Jonathan Allen, MD,1 Yusuf T. Akpolat, MD,1 Shyam Kishan, MD,2 Tim Peppers, MD,3 Farbod Asgarzadie, MD,4 Wayne K. Cheng, MD1
1Department of Orthopaedic Surgery, Loma Linda University 2Department of Orthopaedic Surgery, Indiana University 3Department of Orthopaedic Surgery, Seaside Spine 4Department of Neurological Surgery, Loma Linda University
Various techniques have been described for pedicle screw placement with established clinical and radiological success. Suboptimal screw trajectories can compromise bony purchase and, worse yet, cause neurological and vascular injuries. Thus, it is of paramount importance to achieve maximum accuracy of screw placement. Our objective is to evaluate the accuracy of pedicle screw placement in the thoracolumbar spine by resident surgeons. Two popular techniques, gearshift versus drill, were compared.
This is a a cadaveric surgical technique comparison study. Six resident surgeons instrumented the spine from T1 to S1 using both gearshift and drill techniques. Each pedicle was randomly assigned to either of the techniques. Pedicle screws were placed freehand without radiographic guidance. Violations (medial, lateral, anterior, superior and inferior) were recorded by studying the computerized tomographic scans of instrumented cadavers by blinded observers. Critical perforations were defined as greater than 2mm breach of the pedicle wall.
A total of 100 vertebrae (200 pedicles) were instrumented in the six cadavers. 103 pedicles were breached (51.5% of total pedicles). Lateral violations were the most encountered (65% of violations, 67 total, 48 critical, 19 noncritical) followed by medial (24%, 25 total, 13 critical, 12 noncritical), and the rest were anterior (3%), superior (4%) and inferior (4%). There was no overall difference in violations comparing the gearshift technique (49.5%, 51 total, 37 critical, 14 noncritical) with drill technique (50.5%, 52 total, 33 critical, 19 noncritical). Analyzing the breaches at individual vertebra indicated most violations at T6 (11), T5 (10), followed by T3 (9) and T4 (9), decreasing towards the lumbosacral vertebrae.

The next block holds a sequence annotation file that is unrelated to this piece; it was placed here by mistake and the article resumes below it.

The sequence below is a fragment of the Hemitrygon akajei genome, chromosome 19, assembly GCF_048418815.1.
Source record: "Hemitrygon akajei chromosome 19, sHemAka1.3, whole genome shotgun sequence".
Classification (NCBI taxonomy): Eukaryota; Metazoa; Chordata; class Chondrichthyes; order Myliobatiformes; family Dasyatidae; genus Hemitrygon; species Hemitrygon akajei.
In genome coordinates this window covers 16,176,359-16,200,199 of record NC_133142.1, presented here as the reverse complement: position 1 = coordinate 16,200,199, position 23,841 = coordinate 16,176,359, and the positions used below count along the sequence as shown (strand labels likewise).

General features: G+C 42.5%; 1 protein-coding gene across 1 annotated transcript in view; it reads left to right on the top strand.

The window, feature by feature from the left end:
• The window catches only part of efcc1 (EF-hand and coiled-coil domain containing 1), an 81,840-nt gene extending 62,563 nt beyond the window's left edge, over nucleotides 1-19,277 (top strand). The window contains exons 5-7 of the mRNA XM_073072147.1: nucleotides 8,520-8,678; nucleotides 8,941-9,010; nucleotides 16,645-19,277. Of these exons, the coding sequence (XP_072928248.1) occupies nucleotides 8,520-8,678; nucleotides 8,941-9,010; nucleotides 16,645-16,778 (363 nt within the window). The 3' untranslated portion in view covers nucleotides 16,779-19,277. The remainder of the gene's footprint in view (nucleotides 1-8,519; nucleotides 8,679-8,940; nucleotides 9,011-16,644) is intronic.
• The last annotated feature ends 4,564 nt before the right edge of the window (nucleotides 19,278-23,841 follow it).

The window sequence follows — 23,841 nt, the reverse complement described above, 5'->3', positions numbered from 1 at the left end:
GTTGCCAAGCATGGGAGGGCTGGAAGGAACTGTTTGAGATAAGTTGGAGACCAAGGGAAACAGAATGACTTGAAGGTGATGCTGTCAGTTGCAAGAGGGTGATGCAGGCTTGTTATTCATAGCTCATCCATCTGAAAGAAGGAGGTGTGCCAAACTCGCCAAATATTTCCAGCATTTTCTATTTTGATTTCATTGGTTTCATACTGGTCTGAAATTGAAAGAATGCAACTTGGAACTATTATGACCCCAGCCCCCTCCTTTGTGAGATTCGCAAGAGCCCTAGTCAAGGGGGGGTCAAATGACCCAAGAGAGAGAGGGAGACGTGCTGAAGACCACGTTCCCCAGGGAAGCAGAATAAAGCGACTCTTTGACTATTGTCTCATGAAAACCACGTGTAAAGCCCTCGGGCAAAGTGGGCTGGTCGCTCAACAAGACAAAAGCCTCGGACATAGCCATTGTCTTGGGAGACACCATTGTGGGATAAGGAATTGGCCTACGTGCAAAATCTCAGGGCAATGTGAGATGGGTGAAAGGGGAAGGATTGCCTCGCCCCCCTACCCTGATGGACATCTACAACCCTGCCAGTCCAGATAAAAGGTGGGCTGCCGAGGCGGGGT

The results of this study suggest that the gearshift and drill techniques for placement of pedicle screws in the thoracolumbar spine fare similarly with regards to risk of breach when applied by resident surgeons.
Pedicle screw fixation is widely used in spinal fusion and has been shown to have a high success rate. A recent meta-analysis1 of 130 studies reported a high success rate of 91.3%. However, the procedure is also associated with complications arising from pedicle perforation such as neurological and vascular injuries.2-4 Thus, it is of paramount importance to achieve maximum accuracy of screw placement.
Various techniques have been described for pedicle screw placement with established clinical and radiological success. The freehand funnel Gearshift technique is one of the traditional methods of pedicle screw placement and is routinely used to instrument the thoracolumbar spine using anatomical landmarks.5,6 The drill technique is gaining popularity for pedicle screw instrumentation and there is published cadaveric and clinical evidence documenting the success of both these methods.7,8 Although these techniques are routinely used, there is limited information on the comparative evaluation of these methods. Grauer and colleagues9 previously compared a modified drill (Safepath – a proprietary device) with traditional gearshift method in the cadaveric thoracolumbosacral spine and the modified drill technique performed better in the lumbar spine and significantly worse outcomes with the thoracic spine.
Experienced spine surgeons use either of the techniques with good success rates; the objective of our study, however, was to evaluate and compare the accuracy of these methods when employed by resident surgeons. The resident surgeons had no prior experience with drill technique and had limited skills with the gearshift technique, thus allowing for an unbiased comparison. Accuracy of the instrumentation was evaluated by computerized tomographic (CT) scans of the cadavers.
All residents underwent a didactic training session which included: anatomy, surgical concepts, and instructions on the gearshift and drill techniques for pedicle screw instrumentation by experienced spine surgeons. This was followed by a hands-on training session using sawbone spines under the guidance of orthopaedic and neurosurgery attendings for both methods (gearshift and drill) before actual instrumentation. Each resident was required to place 24 screws on the sawbone.